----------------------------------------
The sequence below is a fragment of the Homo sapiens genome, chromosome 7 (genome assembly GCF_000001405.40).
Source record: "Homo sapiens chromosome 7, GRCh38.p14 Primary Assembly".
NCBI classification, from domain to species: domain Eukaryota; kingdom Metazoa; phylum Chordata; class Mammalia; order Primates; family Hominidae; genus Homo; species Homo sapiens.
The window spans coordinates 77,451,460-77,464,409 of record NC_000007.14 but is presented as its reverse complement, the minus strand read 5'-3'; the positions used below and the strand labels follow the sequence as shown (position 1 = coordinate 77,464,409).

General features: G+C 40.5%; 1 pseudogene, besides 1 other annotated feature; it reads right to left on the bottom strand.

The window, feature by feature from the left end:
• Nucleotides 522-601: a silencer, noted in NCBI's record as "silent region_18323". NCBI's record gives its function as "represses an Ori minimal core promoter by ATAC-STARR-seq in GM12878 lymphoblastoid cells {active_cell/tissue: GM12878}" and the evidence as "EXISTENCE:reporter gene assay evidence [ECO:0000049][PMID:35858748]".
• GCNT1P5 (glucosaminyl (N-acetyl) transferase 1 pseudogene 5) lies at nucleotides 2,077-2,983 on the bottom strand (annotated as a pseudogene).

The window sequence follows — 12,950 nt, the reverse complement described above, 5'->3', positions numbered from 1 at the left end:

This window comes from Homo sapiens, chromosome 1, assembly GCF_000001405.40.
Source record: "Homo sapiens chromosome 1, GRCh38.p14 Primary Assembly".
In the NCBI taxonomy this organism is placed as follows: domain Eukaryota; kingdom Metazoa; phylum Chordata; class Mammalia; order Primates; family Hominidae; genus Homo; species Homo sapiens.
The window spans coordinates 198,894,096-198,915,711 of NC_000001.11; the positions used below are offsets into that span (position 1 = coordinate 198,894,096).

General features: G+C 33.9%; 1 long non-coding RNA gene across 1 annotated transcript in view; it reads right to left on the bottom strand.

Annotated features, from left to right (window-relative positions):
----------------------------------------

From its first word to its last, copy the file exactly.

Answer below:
The sequence below is a fragment of the Homo sapiens genome, chromosome 7 (genome assembly GCF_000001405.40).
Source record: "Homo sapiens chromosome 7, GRCh38.p14 Primary Assembly".
NCBI classification, from domain to species: domain Eukaryota; kingdom Metazoa; phylum Chordata; class Mammalia; order Primates; family Hominidae; genus Homo; species Homo sapiens.
The window spans coordinates 77,451,460-77,464,409 of record NC_000007.14 but is presented as its reverse complement, the minus strand read 5'-3'; the positions used below and the strand labels follow the sequence as shown (position 1 = coordinate 77,464,409).

General features: G+C 40.5%; 1 pseudogene, besides 1 other annotated feature; it reads right to left on the bottom strand.

The window, feature by feature from the left end:
• Nucleotides 522-601: a silencer, noted in NCBI's record as "silent region_18323". NCBI's record gives its function as "represses an Ori minimal core promoter by ATAC-STARR-seq in GM12878 lymphoblastoid cells {active_cell/tissue: GM12878}" and the evidence as "EXISTENCE:reporter gene assay evidence [ECO:0000049][PMID:35858748]".
• GCNT1P5 (glucosaminyl (N-acetyl) transferase 1 pseudogene 5) lies at nucleotides 2,077-2,983 on the bottom strand (annotated as a pseudogene).

The window sequence follows — 12,950 nt, the reverse complement described above, 5'->3', positions numbered from 1 at the left end:

This window comes from Homo sapiens, chromosome 1, assembly GCF_000001405.40.
Source record: "Homo sapiens chromosome 1, GRCh38.p14 Primary Assembly".
In the NCBI taxonomy this organism is placed as follows: domain Eukaryota; kingdom Metazoa; phylum Chordata; class Mammalia; order Primates; family Hominidae; genus Homo; species Homo sapiens.
The window spans coordinates 198,894,096-198,915,711 of NC_000001.11; the positions used below are offsets into that span (position 1 = coordinate 198,894,096).

General features: G+C 33.9%; 1 long non-coding RNA gene across 1 annotated transcript in view; it reads right to left on the bottom strand.

Annotated features, from left to right (window-relative positions):